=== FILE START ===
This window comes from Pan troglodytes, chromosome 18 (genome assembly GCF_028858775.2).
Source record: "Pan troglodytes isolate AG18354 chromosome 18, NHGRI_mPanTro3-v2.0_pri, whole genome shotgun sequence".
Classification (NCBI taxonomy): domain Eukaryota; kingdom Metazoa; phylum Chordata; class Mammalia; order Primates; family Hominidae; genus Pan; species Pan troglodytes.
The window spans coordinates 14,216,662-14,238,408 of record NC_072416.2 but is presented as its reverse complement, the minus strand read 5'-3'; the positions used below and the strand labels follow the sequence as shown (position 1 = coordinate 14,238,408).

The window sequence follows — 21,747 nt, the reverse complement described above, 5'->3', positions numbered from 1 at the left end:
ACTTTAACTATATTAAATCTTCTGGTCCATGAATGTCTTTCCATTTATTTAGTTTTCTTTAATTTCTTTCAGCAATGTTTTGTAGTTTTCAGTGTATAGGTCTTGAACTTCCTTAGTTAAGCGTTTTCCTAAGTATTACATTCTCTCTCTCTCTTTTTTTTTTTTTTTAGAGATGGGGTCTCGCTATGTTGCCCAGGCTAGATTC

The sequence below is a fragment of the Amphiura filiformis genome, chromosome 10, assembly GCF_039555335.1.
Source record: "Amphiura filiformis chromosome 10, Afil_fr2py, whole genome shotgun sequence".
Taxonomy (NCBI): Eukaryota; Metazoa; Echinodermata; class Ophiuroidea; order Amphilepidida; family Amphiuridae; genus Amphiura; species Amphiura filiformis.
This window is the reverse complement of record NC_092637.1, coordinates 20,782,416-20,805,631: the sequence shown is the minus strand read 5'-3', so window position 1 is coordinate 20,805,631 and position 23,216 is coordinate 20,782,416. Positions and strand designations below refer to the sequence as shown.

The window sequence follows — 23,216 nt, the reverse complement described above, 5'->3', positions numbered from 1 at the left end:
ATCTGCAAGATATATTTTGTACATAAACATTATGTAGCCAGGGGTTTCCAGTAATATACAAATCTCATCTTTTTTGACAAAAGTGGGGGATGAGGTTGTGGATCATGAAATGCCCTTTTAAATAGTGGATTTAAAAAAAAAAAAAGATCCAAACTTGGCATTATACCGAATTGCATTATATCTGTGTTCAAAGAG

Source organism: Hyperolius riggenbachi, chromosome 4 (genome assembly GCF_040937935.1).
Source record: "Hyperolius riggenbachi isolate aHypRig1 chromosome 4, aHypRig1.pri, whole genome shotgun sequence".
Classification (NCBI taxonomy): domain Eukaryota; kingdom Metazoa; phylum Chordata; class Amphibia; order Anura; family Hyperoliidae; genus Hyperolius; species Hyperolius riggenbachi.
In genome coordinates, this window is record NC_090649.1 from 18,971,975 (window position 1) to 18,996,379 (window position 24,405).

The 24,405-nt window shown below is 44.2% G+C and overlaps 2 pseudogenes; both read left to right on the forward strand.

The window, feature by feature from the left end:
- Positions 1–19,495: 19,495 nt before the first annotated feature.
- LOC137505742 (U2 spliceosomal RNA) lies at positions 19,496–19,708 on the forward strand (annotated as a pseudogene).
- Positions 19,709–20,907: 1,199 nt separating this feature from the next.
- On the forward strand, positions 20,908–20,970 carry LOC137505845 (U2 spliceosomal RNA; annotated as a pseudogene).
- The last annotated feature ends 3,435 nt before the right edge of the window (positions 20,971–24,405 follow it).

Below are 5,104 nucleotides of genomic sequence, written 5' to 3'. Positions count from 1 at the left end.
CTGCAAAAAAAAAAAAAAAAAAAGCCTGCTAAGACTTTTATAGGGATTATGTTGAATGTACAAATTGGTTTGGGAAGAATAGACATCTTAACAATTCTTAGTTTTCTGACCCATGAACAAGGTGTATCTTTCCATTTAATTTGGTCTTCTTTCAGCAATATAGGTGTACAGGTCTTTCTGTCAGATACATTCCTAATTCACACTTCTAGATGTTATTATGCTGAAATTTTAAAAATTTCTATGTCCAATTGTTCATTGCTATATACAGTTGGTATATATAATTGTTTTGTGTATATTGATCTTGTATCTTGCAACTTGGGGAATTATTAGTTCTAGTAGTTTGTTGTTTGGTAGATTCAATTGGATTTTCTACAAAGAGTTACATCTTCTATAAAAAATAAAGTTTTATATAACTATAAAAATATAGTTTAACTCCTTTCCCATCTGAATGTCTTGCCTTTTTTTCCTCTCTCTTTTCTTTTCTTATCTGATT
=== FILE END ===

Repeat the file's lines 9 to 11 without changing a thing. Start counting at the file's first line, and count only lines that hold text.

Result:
Taxonomy (NCBI): Eukaryota; Metazoa; Echinodermata; class Ophiuroidea; order Amphilepidida; family Amphiuridae; genus Amphiura; species Amphiura filiformis.
This window is the reverse complement of record NC_092637.1, coordinates 20,782,416-20,805,631: the sequence shown is the minus strand read 5'-3', so window position 1 is coordinate 20,805,631 and position 23,216 is coordinate 20,782,416. Positions and strand designations below refer to the sequence as shown.

The window sequence follows — 23,216 nt, the reverse complement described above, 5'->3', positions numbered from 1 at the left end: